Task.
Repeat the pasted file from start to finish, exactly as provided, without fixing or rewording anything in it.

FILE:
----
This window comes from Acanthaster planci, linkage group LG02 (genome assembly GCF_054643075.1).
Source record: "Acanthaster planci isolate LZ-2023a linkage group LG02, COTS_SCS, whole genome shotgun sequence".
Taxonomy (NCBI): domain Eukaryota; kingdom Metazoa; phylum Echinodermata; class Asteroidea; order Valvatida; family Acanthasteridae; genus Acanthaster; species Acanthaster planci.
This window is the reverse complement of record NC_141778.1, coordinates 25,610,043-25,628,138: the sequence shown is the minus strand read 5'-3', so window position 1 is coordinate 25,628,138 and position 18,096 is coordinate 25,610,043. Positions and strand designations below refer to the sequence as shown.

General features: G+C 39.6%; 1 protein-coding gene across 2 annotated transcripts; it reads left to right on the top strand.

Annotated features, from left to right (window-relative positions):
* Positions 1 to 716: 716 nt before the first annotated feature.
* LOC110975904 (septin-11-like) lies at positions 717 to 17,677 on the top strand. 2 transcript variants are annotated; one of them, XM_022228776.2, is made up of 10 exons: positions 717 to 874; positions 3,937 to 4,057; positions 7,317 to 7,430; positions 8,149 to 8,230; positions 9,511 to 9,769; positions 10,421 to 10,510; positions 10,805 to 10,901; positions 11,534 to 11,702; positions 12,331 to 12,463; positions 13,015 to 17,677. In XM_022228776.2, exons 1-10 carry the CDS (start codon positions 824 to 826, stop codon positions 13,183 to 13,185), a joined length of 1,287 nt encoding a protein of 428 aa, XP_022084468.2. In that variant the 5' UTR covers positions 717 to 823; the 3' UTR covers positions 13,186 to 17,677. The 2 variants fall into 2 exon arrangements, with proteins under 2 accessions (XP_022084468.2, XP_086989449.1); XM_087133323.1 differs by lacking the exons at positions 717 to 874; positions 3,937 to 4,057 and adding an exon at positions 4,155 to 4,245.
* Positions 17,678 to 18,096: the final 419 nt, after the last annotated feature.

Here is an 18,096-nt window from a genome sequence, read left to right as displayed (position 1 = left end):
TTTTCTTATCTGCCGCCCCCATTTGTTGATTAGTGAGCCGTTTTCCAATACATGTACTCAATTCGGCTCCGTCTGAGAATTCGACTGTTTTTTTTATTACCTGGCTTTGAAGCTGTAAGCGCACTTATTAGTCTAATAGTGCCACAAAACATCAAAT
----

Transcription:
This window comes from Acanthaster planci, linkage group LG02 (genome assembly GCF_054643075.1).
Source record: "Acanthaster planci isolate LZ-2023a linkage group LG02, COTS_SCS, whole genome shotgun sequence".
Taxonomy (NCBI): domain Eukaryota; kingdom Metazoa; phylum Echinodermata; class Asteroidea; order Valvatida; family Acanthasteridae; genus Acanthaster; species Acanthaster planci.
This window is the reverse complement of record NC_141778.1, coordinates 25,610,043-25,628,138: the sequence shown is the minus strand read 5'-3', so window position 1 is coordinate 25,628,138 and position 18,096 is coordinate 25,610,043. Positions and strand designations below refer to the sequence as shown.

General features: G+C 39.6%; 1 protein-coding gene across 2 annotated transcripts; it reads left to right on the top strand.

Annotated features, from left to right (window-relative positions):
* Positions 1 to 716: 716 nt before the first annotated feature.
* LOC110975904 (septin-11-like) lies at positions 717 to 17,677 on the top strand. 2 transcript variants are annotated; one of them, XM_022228776.2, is made up of 10 exons: positions 717 to 874; positions 3,937 to 4,057; positions 7,317 to 7,430; positions 8,149 to 8,230; positions 9,511 to 9,769; positions 10,421 to 10,510; positions 10,805 to 10,901; positions 11,534 to 11,702; positions 12,331 to 12,463; positions 13,015 to 17,677. In XM_022228776.2, exons 1-10 carry the CDS (start codon positions 824 to 826, stop codon positions 13,183 to 13,185), a joined length of 1,287 nt encoding a protein of 428 aa, XP_022084468.2. In that variant the 5' UTR covers positions 717 to 823; the 3' UTR covers positions 13,186 to 17,677. The 2 variants fall into 2 exon arrangements, with proteins under 2 accessions (XP_022084468.2, XP_086989449.1); XM_087133323.1 differs by lacking the exons at positions 717 to 874; positions 3,937 to 4,057 and adding an exon at positions 4,155 to 4,245.
* Positions 17,678 to 18,096: the final 419 nt, after the last annotated feature.

Here is an 18,096-nt window from a genome sequence, read left to right as displayed (position 1 = left end):
TTTTCTTATCTGCCGCCCCCATTTGTTGATTAGTGAGCCGTTTTCCAATACATGTACTCAATTCGGCTCCGTCTGAGAATTCGACTGTTTTTTTTATTACCTGGCTTTGAAGCTGTAAGCGCACTTATTAGTCTAATAGTGCCACAAAACATCAAAT